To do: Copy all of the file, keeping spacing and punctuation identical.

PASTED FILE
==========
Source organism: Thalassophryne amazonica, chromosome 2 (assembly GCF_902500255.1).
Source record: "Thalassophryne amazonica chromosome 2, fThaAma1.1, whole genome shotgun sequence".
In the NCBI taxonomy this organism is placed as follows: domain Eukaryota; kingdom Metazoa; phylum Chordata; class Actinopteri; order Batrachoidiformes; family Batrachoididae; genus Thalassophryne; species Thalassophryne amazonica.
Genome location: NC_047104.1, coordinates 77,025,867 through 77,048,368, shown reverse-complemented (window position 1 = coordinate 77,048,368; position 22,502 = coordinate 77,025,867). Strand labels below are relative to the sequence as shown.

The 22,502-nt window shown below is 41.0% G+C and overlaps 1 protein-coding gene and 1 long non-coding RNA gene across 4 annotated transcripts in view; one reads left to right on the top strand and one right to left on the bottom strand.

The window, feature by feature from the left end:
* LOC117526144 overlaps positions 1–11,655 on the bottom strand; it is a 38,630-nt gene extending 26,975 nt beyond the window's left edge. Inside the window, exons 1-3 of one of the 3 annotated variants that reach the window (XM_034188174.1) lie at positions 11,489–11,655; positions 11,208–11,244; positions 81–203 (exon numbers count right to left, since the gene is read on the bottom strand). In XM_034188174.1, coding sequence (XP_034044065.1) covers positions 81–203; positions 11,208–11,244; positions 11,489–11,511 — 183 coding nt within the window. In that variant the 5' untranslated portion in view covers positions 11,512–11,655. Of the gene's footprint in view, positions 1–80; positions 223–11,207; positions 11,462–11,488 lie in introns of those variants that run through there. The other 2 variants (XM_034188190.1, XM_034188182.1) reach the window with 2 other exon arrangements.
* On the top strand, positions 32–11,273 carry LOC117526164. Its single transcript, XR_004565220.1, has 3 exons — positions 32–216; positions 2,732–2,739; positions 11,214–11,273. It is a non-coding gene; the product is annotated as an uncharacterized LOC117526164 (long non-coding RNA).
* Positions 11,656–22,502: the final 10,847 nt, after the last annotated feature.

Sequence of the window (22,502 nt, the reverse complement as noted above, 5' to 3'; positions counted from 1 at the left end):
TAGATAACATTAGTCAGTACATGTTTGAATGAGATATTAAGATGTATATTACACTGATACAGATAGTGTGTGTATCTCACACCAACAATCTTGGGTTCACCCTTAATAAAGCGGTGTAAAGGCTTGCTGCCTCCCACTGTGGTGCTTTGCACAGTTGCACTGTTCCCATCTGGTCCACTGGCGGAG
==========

Source organism: Thalassophryne amazonica, chromosome 2 (assembly GCF_902500255.1).
Source record: "Thalassophryne amazonica chromosome 2, fThaAma1.1, whole genome shotgun sequence".
In the NCBI taxonomy this organism is placed as follows: domain Eukaryota; kingdom Metazoa; phylum Chordata; class Actinopteri; order Batrachoidiformes; family Batrachoididae; genus Thalassophryne; species Thalassophryne amazonica.
Genome location: NC_047104.1, coordinates 77,025,867 through 77,048,368, shown reverse-complemented (window position 1 = coordinate 77,048,368; position 22,502 = coordinate 77,025,867). Strand labels below are relative to the sequence as shown.

The 22,502-nt window shown below is 41.0% G+C and overlaps 1 protein-coding gene and 1 long non-coding RNA gene across 4 annotated transcripts in view; one reads left to right on the top strand and one right to left on the bottom strand.

The window, feature by feature from the left end:
* LOC117526144 overlaps positions 1–11,655 on the bottom strand; it is a 38,630-nt gene extending 26,975 nt beyond the window's left edge. Inside the window, exons 1-3 of one of the 3 annotated variants that reach the window (XM_034188174.1) lie at positions 11,489–11,655; positions 11,208–11,244; positions 81–203 (exon numbers count right to left, since the gene is read on the bottom strand). In XM_034188174.1, coding sequence (XP_034044065.1) covers positions 81–203; positions 11,208–11,244; positions 11,489–11,511 — 183 coding nt within the window. In that variant the 5' untranslated portion in view covers positions 11,512–11,655. Of the gene's footprint in view, positions 1–80; positions 223–11,207; positions 11,462–11,488 lie in introns of those variants that run through there. The other 2 variants (XM_034188190.1, XM_034188182.1) reach the window with 2 other exon arrangements.
* On the top strand, positions 32–11,273 carry LOC117526164. Its single transcript, XR_004565220.1, has 3 exons — positions 32–216; positions 2,732–2,739; positions 11,214–11,273. It is a non-coding gene; the product is annotated as an uncharacterized LOC117526164 (long non-coding RNA).
* Positions 11,656–22,502: the final 10,847 nt, after the last annotated feature.

Sequence of the window (22,502 nt, the reverse complement as noted above, 5' to 3'; positions counted from 1 at the left end):
TAGATAACATTAGTCAGTACATGTTTGAATGAGATATTAAGATGTATATTACACTGATACAGATAGTGTGTGTATCTCACACCAACAATCTTGGGTTCACCCTTAATAAAGCGGTGTAAAGGCTTGCTGCCTCCCACTGTGGTGCTTTGCACAGTTGCACTGTTCCCATCTGGTCCACTGGCGGAG